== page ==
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atla.doereport.comatla.doereport.comTrigger Finger (Stenosing Tenosynovitis) - Medical Animation
Trigger Finger (Stenosing Tenosynovitis) - Medical Animation



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6/6/20
Trigger Finger (Stenosing Tenosynovitis) - Medical Animation
 
This animation may only be used in support of a single legal proceeding and for no other purpose. Read our License Agreement for details. To license this animation for other purposes, click here.

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Trigger Finger (Stenosing Tenosynovitis) - Medical Animation
MEDICAL ANIMATION TRANSCRIPT:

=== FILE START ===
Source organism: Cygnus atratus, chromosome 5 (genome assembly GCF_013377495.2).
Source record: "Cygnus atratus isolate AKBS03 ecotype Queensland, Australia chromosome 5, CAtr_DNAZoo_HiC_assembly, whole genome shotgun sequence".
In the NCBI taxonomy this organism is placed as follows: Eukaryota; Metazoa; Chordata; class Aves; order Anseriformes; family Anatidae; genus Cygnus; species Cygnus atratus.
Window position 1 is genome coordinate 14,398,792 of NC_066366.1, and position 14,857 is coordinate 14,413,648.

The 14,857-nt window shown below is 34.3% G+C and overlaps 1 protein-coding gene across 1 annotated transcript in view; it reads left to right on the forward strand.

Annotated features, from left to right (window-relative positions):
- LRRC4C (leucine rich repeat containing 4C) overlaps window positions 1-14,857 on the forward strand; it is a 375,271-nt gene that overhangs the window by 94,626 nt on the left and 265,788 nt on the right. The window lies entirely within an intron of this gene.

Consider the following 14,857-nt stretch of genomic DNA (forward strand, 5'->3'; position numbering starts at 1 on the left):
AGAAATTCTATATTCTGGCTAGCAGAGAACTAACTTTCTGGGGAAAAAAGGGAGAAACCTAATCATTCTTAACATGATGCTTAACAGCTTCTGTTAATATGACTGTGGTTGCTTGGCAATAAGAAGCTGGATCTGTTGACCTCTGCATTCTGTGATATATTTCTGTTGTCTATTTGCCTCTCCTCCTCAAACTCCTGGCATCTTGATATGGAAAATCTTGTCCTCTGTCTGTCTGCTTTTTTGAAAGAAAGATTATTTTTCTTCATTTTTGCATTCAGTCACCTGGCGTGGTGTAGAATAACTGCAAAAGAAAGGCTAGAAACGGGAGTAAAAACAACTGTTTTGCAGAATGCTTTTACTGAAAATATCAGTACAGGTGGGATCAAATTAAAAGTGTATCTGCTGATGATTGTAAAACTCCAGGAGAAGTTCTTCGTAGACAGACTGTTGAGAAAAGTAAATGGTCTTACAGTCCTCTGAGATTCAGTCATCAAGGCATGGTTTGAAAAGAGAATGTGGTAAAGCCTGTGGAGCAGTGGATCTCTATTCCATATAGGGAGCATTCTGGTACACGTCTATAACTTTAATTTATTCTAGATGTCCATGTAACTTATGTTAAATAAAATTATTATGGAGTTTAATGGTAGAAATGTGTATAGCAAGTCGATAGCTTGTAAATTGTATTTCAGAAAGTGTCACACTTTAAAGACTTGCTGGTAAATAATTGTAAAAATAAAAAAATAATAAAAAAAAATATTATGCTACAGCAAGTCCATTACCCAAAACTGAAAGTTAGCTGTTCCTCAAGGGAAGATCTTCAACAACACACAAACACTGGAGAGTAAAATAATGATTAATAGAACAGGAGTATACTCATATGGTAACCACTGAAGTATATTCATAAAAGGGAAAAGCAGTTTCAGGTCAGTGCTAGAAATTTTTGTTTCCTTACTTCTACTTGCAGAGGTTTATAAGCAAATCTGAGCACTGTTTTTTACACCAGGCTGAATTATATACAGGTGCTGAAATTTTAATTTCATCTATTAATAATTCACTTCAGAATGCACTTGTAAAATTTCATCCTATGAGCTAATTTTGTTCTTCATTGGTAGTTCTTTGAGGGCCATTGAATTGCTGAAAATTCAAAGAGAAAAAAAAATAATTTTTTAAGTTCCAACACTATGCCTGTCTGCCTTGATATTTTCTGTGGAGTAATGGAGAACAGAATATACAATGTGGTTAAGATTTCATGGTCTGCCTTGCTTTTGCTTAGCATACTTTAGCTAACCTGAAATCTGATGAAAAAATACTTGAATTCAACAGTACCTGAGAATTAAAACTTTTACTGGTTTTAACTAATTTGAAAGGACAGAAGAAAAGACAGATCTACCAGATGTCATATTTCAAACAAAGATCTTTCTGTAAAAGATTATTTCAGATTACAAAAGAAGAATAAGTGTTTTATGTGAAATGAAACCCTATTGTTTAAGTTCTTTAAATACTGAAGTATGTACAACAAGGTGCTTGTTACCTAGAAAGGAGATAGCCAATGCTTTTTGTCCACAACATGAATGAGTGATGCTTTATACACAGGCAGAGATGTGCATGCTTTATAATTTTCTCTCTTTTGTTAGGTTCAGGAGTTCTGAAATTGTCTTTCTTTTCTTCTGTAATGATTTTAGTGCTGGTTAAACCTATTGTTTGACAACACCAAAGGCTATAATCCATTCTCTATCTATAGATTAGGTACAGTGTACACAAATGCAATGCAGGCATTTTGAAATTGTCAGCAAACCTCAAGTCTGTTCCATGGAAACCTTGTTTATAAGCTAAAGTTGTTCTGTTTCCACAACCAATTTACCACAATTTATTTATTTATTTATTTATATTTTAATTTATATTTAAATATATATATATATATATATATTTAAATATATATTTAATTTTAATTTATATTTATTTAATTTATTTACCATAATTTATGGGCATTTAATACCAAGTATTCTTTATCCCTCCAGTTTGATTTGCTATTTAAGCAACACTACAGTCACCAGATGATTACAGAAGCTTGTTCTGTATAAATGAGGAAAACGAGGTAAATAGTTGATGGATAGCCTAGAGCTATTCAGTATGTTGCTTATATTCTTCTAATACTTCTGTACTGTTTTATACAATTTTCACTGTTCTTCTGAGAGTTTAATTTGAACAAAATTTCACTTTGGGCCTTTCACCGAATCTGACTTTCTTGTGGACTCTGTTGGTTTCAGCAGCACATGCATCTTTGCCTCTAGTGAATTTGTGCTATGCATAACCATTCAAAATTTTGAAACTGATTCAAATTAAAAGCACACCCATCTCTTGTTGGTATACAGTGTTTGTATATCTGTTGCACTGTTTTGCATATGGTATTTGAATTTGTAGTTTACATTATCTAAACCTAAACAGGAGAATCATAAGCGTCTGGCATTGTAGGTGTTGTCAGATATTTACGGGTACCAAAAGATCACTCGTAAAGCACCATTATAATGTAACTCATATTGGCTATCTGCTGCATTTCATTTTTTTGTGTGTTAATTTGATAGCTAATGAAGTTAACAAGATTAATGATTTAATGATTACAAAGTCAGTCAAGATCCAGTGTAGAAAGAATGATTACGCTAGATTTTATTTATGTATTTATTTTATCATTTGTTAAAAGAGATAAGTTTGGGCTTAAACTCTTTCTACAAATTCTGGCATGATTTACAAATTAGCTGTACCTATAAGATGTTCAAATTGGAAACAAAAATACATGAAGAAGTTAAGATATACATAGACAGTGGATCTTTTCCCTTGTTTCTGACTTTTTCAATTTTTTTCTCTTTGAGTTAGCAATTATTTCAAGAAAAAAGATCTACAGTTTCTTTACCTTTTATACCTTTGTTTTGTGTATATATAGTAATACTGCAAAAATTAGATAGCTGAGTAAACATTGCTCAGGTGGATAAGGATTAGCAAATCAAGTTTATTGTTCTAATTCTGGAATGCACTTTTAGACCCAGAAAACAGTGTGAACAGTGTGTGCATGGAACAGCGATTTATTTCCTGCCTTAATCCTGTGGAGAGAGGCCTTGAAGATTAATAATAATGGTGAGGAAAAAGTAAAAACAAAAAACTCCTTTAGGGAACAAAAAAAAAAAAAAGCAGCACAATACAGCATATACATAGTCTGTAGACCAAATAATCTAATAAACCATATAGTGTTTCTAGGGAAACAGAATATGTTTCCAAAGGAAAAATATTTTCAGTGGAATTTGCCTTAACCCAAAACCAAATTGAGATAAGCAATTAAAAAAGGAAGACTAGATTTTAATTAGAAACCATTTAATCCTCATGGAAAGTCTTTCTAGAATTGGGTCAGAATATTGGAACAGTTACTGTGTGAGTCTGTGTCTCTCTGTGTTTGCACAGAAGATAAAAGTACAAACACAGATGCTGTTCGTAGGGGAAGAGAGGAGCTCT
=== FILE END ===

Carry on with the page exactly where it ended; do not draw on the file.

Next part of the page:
Your forearms contain flexor muscles that allow you to bend your fingers. Long cord-like structures called tendons connect these muscles to the bones in your fingers and thumb. A tunnel of tissue called a tendon sheath surrounds each tendon. This allows the tendon to glide smoothly as the fingers move. The sheath is held in place by bands of tissue called pulleys. They hold the tendon close to the bone for optimal functioning of the tendon. When your flexor muscles contract, the pulleys help guide the tendons to flex or bend your fingers. Normally, the tendons glide smoothly through the pulleys when the fingers flex and extend. Trigger finger also known as trigger thumb or stenosing tenosynovitis is a condition where the pulley at the base of your finger becomes inflamed and swollen. This makes it harder for the tendon to move through the pulley. Over time, the tendon may also swell and form a bump near the pulley. When you bend your finger, the swollen area on the tendon may cause a catching or triggering sensation as it initially gets hung on the pulley and then slips underneath. If not treated, the tendon may swell enough that it cannot pass beneath the pulley. As a result, your finger may get stuck in a bent position. If you have trigger finger, you may have one or more of the following symptoms, a tender lump on your palm at the base of your finger, a catching, popping or locking sensation when you move your finger and pain when you bend or straighten your finger. The cause of trigger finger isn't known but some conditions that can increase your risk for it include diabetes, rheumatoid arthritis, gout, and repeated injuries. Forceful and repetitive hand gripping may also increase your risk. To treat mild trigger finger, your doctor may advise you to rest your hand and avoid activities that make it worse. Your doctor may prescribe anti-inflammatory medication or a corticosteroid injection to reduce the swelling. You may also need to wear a finger splint to keep your fingers straight. If nonsurgical treatments haven't worked, your doctor may advise you to have a surgical procedure. To start the procedure, your surgeon will make a small incision in your palm. Then the pulley will be cut to free the tendon. At the end of the procedure, your incision may be closed with stitches and covered with a soft bandage. To find out more about trigger finger, talk to your healthcare provider.

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